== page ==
Let's define some terms that we will use throughout this section. This section only talks about "corporate income tax" - a tax on company profits. For simplicity, I will refer to it just as "tax".
Tax paid is the tax amount going through the cash flow statement, coming from the company's tax computation. Each jurisdiction has specific rules about what can and cannot be deducted from revenue to arrive at Taxable profit. Most jurisdictions will have particular rules around Tax depreciation, for example, setting out how much can be deducted for each type of asset and over what period. There will often be restrictions on the types of costs that companies can and cannot deduct and specific regulations around interest deductibility. For example, thin capitalisation rules place interest deduction restrictions on highly leveraged companies.
Tax expense is the amount of tax charged through the income statement. Tax expense will generally be equal to Tax paid.
Sometimes, there is a delay in paying tax (for example, when taxes for a given year have to be paid a certain number of months after the year-end). This delay gives rise to a Tax Creditor balance. There is no such timing delay in the fictional jurisdiction that we are modelling.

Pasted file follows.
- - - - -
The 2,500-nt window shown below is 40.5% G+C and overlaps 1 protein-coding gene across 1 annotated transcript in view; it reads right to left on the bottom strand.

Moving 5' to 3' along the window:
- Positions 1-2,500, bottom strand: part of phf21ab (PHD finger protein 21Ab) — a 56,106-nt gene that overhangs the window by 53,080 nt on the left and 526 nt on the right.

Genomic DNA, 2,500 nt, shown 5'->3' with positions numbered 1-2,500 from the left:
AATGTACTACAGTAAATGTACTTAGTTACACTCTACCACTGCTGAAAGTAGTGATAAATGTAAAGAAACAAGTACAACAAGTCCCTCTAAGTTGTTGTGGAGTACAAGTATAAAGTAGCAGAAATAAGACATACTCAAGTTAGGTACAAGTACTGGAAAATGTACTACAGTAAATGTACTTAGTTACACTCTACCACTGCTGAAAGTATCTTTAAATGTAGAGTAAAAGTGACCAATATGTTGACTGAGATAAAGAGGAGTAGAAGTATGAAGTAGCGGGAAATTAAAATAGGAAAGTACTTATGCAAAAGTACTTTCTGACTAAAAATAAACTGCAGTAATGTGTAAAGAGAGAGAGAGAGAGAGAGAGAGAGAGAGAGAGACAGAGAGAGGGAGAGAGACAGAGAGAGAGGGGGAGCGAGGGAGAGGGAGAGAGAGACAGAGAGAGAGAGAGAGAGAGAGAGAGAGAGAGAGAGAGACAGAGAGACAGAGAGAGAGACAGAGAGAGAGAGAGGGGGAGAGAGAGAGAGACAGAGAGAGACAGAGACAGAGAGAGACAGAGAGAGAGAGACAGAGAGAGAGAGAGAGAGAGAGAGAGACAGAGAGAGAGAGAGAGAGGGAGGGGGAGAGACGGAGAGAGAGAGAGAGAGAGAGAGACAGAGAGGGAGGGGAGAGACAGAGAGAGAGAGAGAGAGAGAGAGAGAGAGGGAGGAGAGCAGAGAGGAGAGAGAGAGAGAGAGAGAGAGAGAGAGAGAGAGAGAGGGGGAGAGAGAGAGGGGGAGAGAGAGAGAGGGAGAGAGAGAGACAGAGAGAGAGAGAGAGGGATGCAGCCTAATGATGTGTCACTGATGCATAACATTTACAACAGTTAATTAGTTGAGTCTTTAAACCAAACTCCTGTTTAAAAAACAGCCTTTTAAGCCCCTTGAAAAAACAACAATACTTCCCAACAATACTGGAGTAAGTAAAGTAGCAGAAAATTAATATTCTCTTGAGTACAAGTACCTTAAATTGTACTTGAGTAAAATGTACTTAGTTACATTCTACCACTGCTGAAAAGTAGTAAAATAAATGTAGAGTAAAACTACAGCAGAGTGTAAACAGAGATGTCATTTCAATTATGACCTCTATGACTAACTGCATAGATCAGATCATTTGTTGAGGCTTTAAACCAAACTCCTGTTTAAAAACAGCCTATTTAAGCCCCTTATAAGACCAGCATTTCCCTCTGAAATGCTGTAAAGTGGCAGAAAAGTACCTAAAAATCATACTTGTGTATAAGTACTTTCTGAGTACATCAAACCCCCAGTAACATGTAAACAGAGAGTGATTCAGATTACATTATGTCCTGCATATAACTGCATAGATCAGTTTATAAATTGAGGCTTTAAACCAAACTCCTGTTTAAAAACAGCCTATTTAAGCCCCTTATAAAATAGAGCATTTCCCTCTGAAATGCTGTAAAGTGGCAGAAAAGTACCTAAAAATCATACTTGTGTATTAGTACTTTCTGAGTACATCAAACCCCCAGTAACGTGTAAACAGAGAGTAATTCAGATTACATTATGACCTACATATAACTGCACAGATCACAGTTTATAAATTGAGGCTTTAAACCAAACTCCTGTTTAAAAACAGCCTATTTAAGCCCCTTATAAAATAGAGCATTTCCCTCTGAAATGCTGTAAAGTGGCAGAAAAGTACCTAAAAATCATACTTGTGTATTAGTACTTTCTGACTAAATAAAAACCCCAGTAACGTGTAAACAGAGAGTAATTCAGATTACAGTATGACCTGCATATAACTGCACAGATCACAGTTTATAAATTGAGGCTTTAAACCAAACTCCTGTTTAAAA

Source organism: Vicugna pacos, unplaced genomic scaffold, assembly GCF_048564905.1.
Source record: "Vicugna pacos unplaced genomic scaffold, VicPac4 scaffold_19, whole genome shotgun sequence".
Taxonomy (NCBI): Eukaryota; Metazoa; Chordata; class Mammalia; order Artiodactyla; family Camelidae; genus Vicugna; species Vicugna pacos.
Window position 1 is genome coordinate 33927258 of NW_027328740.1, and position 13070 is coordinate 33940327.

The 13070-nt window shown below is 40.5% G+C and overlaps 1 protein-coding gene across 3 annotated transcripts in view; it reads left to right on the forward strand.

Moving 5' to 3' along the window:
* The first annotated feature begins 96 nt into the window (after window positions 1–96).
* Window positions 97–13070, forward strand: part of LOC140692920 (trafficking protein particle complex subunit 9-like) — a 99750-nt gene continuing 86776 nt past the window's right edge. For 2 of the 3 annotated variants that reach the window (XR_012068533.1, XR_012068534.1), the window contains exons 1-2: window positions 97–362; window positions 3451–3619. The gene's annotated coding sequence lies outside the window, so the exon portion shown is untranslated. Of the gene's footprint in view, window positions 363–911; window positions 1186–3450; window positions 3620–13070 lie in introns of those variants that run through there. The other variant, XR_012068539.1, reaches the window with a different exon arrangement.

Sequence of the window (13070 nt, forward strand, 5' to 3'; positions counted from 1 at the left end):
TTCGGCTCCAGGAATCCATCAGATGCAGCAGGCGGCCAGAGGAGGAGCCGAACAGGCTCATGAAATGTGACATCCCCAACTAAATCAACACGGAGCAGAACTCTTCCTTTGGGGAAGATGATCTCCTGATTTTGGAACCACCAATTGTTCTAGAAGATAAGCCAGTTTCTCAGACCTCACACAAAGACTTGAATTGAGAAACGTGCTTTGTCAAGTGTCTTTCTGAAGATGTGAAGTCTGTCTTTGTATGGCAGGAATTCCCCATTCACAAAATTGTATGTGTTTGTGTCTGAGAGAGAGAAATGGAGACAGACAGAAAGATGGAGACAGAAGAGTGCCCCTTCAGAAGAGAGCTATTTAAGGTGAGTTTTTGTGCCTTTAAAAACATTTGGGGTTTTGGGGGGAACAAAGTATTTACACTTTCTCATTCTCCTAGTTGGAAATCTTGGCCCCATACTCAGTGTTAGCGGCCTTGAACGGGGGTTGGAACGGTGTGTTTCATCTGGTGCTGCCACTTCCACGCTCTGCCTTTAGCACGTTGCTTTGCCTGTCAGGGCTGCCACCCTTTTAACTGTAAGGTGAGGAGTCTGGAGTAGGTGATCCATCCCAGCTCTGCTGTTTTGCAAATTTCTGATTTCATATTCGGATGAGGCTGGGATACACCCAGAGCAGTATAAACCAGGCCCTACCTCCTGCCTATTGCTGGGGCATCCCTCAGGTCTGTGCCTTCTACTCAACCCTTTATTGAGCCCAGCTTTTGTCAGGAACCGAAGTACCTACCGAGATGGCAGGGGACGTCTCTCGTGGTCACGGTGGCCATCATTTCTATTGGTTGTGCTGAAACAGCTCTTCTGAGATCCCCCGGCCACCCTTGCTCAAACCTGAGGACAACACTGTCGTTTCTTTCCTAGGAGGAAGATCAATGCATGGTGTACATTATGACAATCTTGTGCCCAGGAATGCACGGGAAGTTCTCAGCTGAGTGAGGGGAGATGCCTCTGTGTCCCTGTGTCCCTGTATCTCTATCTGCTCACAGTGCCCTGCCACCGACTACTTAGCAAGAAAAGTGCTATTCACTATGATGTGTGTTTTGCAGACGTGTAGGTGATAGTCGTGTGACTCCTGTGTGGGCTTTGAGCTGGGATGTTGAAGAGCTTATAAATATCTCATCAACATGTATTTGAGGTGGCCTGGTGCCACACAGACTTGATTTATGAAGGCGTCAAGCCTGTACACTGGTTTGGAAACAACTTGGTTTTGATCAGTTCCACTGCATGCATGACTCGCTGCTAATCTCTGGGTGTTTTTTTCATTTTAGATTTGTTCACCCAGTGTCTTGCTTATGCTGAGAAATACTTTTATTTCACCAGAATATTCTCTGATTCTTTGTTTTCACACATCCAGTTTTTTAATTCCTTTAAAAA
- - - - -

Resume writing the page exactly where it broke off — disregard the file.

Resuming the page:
Deferred Tax is an accounting concept that charts the timing difference between when something is recognised for accounting versus when it's recognised for tax.
Negative Taxable profit is referred to as Tax losses. Tax loss carry forward refers to the ability of companies to roll forward Tax losses and offset them against Taxable profit in the future.
A company which has a low level of equity capital compared to debt capital can be described as "thinly capitalised". A thinly capitalised company is likely to have a high level of debt interest, and therefore lower taxable profits. Many jurisdictions will set out rules around what level of interest can be deducted to limit the reduction of taxable profit due to debt interest deduction. These rules are known as "Thin capitalisation rules", or "thin cap" rules.
Now that we know the basic terms we will use let's look at some specific questions we'll want to ask our tax advisors to help us model corporate income tax.
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